France: Do members of collecting societies retain the right to sue?
Kluwer Copyright Blog
January 20, 2015
Please refer to this post as:, ‘France: Do members of collecting societies retain the right to sue?’, Kluwer Copyright Blog, January 20 2015, http://copyrightblog.kluweriplaw.com/2015/01/20/france-do-members-of-collecting-societies-retain-the-right-to-sue/
Article L.321-1 paragraph 2 of the French Intellectual Property Code (‘IPC’) provides that collecting societies are entitled to take legal action to defend the rights for which they are responsible under their articles of association (by-laws). Collecting societies may therefore take legal action to defend their repertoires and those of foreign collecting societies that they manage, whether before the civil courts (Supreme Court, 22 March 1988, 86-11874) or the criminal courts (Supreme Court, 25 October 1988, 86-91720). In its judgment of 13 November 2014 (13-22401), the French Supreme Court answered a very important question: do authors who are members of collecting societies retain the right to take action in infringement cases to protect their economic rights?
The facts of the case are as follows: the French television channel TF1 co-produced a television series called ‘Zodiaque’ and commissioned a composer to write the music. The composer assigned his rights to the publishing company Une Music. Two authors wrote the lyrics for the song ‘Angel’ written by the composer. The song was used in the series broadcast on television by TF1. The authors of the lyrics brought an infringement case against TF1. The Court of Appeal of Paris, in a judgment of 22 May 2013, declared the authors inadmissible in their claims for damages based on the infringement of their economic rights contributed to a collecting society. They lodged an appeal before the Supreme Court (‘Cour de cassation’), arguing that authors and publishers who are members of a collecting society (in this case SACEM) have locus standi to claim for the protection of their rights, and in particular to instigate infringement proceedings.
In its judgment of 13 November 2014 (13-22401), the Supreme Court dismissed the authors’ arguments, stating that, given Article 1 of the Articles of Association of SACEM, the authors have, through their membership, made a contribution of their economic rights, which are therefore exercised by the collecting society. Therefore, the authors may not defend their rights personally, except if the collecting society fails to take action.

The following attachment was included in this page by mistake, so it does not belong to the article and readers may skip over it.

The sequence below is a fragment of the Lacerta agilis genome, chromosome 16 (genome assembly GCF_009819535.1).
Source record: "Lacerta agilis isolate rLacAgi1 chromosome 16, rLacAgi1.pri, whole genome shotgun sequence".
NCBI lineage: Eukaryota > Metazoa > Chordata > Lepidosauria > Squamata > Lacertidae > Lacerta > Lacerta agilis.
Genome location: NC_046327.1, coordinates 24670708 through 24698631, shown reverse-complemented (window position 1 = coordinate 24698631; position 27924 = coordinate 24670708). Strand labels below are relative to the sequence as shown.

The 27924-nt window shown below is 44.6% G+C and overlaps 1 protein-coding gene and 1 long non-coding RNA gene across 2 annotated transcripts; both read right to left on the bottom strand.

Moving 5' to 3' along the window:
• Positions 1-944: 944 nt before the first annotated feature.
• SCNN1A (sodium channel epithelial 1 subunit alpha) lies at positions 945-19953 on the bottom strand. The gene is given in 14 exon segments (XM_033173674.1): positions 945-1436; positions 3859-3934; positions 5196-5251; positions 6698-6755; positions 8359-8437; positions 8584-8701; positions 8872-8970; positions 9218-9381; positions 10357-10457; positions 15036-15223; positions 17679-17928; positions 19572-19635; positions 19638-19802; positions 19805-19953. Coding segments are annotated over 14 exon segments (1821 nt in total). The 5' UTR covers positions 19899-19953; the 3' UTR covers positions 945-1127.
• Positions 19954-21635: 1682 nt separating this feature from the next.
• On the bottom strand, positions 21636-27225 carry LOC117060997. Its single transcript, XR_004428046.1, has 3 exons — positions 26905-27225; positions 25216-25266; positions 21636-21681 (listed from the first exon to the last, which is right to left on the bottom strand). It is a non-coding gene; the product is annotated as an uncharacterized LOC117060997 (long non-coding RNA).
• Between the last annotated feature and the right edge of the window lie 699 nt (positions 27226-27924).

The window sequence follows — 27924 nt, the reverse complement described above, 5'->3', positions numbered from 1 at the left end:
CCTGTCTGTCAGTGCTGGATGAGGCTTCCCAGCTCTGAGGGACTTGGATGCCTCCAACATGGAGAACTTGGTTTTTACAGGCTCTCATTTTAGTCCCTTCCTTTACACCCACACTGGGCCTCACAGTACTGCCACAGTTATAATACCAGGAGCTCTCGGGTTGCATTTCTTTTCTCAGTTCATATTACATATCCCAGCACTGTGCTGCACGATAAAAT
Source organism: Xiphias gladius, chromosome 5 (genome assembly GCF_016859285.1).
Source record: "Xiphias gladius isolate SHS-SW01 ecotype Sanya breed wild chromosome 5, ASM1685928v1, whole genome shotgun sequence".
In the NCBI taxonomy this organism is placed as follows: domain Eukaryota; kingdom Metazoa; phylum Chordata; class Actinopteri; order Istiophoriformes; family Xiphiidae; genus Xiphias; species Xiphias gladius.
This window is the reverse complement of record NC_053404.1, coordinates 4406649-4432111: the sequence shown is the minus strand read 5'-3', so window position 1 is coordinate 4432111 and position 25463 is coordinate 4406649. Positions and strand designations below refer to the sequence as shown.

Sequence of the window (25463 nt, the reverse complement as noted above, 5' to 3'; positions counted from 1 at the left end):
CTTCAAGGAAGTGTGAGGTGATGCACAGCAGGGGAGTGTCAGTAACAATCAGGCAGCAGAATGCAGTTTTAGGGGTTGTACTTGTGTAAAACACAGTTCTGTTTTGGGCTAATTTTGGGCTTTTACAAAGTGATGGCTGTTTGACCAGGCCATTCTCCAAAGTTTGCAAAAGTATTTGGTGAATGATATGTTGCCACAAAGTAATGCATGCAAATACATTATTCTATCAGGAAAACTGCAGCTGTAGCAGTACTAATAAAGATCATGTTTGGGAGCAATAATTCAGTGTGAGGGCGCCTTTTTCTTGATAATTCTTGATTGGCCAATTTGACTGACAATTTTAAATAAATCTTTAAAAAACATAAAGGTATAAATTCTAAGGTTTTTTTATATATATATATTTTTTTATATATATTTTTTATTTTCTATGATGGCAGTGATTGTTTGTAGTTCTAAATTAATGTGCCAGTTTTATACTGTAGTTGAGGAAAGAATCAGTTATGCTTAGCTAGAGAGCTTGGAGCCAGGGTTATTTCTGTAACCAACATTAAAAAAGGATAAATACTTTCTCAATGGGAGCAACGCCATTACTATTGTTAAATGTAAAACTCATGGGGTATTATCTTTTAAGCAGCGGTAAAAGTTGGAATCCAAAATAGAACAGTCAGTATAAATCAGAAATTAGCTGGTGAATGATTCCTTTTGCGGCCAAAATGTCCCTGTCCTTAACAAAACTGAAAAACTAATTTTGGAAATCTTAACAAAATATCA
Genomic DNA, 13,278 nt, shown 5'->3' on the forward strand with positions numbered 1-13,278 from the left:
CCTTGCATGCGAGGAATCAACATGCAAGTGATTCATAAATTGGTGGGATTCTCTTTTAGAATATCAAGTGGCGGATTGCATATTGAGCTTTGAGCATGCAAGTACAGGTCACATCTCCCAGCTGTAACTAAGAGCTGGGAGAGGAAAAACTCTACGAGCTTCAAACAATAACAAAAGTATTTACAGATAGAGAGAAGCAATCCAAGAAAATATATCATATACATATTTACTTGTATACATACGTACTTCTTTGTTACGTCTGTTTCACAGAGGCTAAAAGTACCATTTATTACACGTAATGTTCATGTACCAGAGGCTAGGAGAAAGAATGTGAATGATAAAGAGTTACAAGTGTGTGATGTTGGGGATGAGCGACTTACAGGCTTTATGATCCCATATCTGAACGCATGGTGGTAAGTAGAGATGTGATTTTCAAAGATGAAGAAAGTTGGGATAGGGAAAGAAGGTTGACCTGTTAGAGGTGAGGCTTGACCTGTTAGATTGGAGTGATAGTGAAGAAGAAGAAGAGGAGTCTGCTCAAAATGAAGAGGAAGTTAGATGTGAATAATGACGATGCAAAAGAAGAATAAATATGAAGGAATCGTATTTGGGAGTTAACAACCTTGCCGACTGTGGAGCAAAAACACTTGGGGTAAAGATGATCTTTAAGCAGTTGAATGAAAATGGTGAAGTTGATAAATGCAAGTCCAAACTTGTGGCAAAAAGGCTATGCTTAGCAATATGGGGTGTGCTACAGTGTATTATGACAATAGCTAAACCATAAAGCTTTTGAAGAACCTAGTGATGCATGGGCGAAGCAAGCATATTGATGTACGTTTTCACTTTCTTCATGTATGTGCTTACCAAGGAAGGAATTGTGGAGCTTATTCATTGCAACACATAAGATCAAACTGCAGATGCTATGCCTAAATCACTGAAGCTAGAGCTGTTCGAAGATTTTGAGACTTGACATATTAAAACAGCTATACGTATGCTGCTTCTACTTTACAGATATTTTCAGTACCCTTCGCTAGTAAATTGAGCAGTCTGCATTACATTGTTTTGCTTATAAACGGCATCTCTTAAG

This means that authors may not take action to claim payments that should be made to the collecting society and/or that are based on licences that are or should be entered into between the collecting society and the user. In the present case, the exploitation of the right of communication to the public via television broadcasting is managed directly by the collecting society SACEM. This society negotiates licences with the television channels. In order to be entitled to take action for such payments, the authors must prove not only that the collecting society has not negotiated such licences and/or has not collected the corresponding royalties, but also that said collecting society had not taken appropriate action once the author had formally asked it to do so. This ruling is therefore logical: in this type of situation the authors simply need to claim from the collecting society their share of the royalties that have been collected from the television channel.
This also means that authors retain the right to take action for the defence of their economic rights that are not directly managed by the collecting society (Supreme Court, 24 February 1998, 95-22282), e.g. the right to synchronise a musical work with a series or a TV trailer before its broadcast (Court of Appeal of Paris, 23 October 2009: see our article on the case). Thus, authors who wish to take action to defend their economic rights have to choose the grounds for their claims with care. Moreover, collecting societies may not take action to defend the moral rights of authors, since such rights are personal and attached to the author (Supreme Court, 16 April 1975, 72-14298).